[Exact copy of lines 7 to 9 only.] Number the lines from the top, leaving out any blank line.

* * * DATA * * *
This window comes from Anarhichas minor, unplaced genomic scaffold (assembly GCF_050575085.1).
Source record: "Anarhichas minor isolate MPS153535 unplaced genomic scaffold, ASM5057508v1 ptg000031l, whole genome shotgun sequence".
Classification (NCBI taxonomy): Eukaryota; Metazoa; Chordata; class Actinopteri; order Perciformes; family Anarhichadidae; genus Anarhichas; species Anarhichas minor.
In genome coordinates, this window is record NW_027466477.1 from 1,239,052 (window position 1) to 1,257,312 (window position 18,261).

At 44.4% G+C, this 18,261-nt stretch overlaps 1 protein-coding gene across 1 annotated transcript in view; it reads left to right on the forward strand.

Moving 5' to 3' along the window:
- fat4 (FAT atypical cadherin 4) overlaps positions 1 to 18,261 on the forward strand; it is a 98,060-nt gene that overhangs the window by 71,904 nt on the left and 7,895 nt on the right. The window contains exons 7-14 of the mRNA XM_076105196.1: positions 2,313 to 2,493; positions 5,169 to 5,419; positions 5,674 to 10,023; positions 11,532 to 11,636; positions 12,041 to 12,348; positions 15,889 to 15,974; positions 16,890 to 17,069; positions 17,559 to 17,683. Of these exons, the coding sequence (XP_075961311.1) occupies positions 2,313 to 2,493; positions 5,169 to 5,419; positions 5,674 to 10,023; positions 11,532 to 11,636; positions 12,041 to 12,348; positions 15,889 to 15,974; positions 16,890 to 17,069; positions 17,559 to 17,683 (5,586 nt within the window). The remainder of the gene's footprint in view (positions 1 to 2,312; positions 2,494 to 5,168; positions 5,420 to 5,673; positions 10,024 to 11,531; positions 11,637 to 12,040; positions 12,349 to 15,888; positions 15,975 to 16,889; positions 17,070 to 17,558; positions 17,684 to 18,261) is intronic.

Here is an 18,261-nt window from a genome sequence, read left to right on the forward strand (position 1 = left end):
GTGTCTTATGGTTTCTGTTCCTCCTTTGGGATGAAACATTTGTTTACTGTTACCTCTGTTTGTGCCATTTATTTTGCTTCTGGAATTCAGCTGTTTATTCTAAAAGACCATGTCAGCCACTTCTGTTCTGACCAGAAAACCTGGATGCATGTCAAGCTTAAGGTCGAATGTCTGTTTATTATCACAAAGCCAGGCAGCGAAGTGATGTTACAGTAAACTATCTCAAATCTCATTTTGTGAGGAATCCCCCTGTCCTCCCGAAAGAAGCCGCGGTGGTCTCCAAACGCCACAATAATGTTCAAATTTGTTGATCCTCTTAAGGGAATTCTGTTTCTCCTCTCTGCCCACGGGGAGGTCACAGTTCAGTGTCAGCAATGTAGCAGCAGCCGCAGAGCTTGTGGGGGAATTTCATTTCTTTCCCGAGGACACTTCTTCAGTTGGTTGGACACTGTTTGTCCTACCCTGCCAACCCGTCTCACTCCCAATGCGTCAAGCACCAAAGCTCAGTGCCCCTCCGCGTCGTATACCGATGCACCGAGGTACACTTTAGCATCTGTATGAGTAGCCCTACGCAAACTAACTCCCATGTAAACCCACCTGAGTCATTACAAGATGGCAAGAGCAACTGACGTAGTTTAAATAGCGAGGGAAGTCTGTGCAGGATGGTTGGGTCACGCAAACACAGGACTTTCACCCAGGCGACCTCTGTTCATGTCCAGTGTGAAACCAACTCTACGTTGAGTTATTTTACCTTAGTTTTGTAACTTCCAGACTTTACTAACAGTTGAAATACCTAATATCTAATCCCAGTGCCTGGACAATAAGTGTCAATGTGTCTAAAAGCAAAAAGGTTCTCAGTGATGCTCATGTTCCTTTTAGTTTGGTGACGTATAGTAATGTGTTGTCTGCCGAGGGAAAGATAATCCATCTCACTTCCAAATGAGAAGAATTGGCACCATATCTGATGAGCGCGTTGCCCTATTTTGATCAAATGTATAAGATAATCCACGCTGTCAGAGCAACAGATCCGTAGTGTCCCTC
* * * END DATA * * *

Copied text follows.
- fat4 (FAT atypical cadherin 4) overlaps positions 1 to 18,261 on the forward strand; it is a 98,060-nt gene that overhangs the window by 71,904 nt on the left and 7,895 nt on the right. The window contains exons 7-14 of the mRNA XM_076105196.1: positions 2,313 to 2,493; positions 5,169 to 5,419; positions 5,674 to 10,023; positions 11,532 to 11,636; positions 12,041 to 12,348; positions 15,889 to 15,974; positions 16,890 to 17,069; positions 17,559 to 17,683. Of these exons, the coding sequence (XP_075961311.1) occupies positions 2,313 to 2,493; positions 5,169 to 5,419; positions 5,674 to 10,023; positions 11,532 to 11,636; positions 12,041 to 12,348; positions 15,889 to 15,974; positions 16,890 to 17,069; positions 17,559 to 17,683 (5,586 nt within the window). The remainder of the gene's footprint in view (positions 1 to 2,312; positions 2,494 to 5,168; positions 5,420 to 5,673; positions 10,024 to 11,531; positions 11,637 to 12,040; positions 12,349 to 15,888; positions 15,975 to 16,889; positions 17,070 to 17,558; positions 17,684 to 18,261) is intronic.

Here is an 18,261-nt window from a genome sequence, read left to right on the forward strand (position 1 = left end):
GTGTCTTATGGTTTCTGTTCCTCCTTTGGGATGAAACATTTGTTTACTGTTACCTCTGTTTGTGCCATTTATTTTGCTTCTGGAATTCAGCTGTTTATTCTAAAAGACCATGTCAGCCACTTCTGTTCTGACCAGAAAACCTGGATGCATGTCAAGCTTAAGGTCGAATGTCTGTTTATTATCACAAAGCCAGGCAGCGAAGTGATGTTACAGTAAACTATCTCAAATCTCATTTTGTGAGGAATCCCCCTGTCCTCCCGAAAGAAGCCGCGGTGGTCTCCAAACGCCACAATAATGTTCAAATTTGTTGATCCTCTTAAGGGAATTCTGTTTCTCCTCTCTGCCCACGGGGAGGTCACAGTTCAGTGTCAGCAATGTAGCAGCAGCCGCAGAGCTTGTGGGGGAATTTCATTTCTTTCCCGAGGACACTTCTTCAGTTGGTTGGACACTGTTTGTCCTACCCTGCCAACCCGTCTCACTCCCAATGCGTCAAGCACCAAAGCTCAGTGCCCCTCCGCGTCGTATACCGATGCACCGAGGTACACTTTAGCATCTGTATGAGTAGCCCTACGCAAACTAACTCCCATGTAAACCCACCTGAGTCATTACAAGATGGCAAGAGCAACTGACGTAGTTTAAATAGCGAGGGAAGTCTGTGCAGGATGGTTGGGTCACGCAAACACAGGACTTTCACCCAGGCGACCTCTGTTCATGTCCAGTGTGAAACCAACTCTACGTTGAGTTATTTTACCTTAGTTTTGTAACTTCCAGACTTTACTAACAGTTGAAATACCTAATATCTAATCCCAGTGCCTGGACAATAAGTGTCAATGTGTCTAAAAGCAAAAAGGTTCTCAGTGATGCTCATGTTCCTTTTAGTTTGGTGACGTATAGTAATGTGTTGTCTGCCGAGGGAAAGATAATCCATCTCACTTCCAAATGAGAAGAATTGGCACCATATCTGATGAGCGCGTTGCCCTATTTTGATCAAATGTATAAGATAATCCACGCTGTCAGAGCAACAGATCCGTAGTGTCCCTC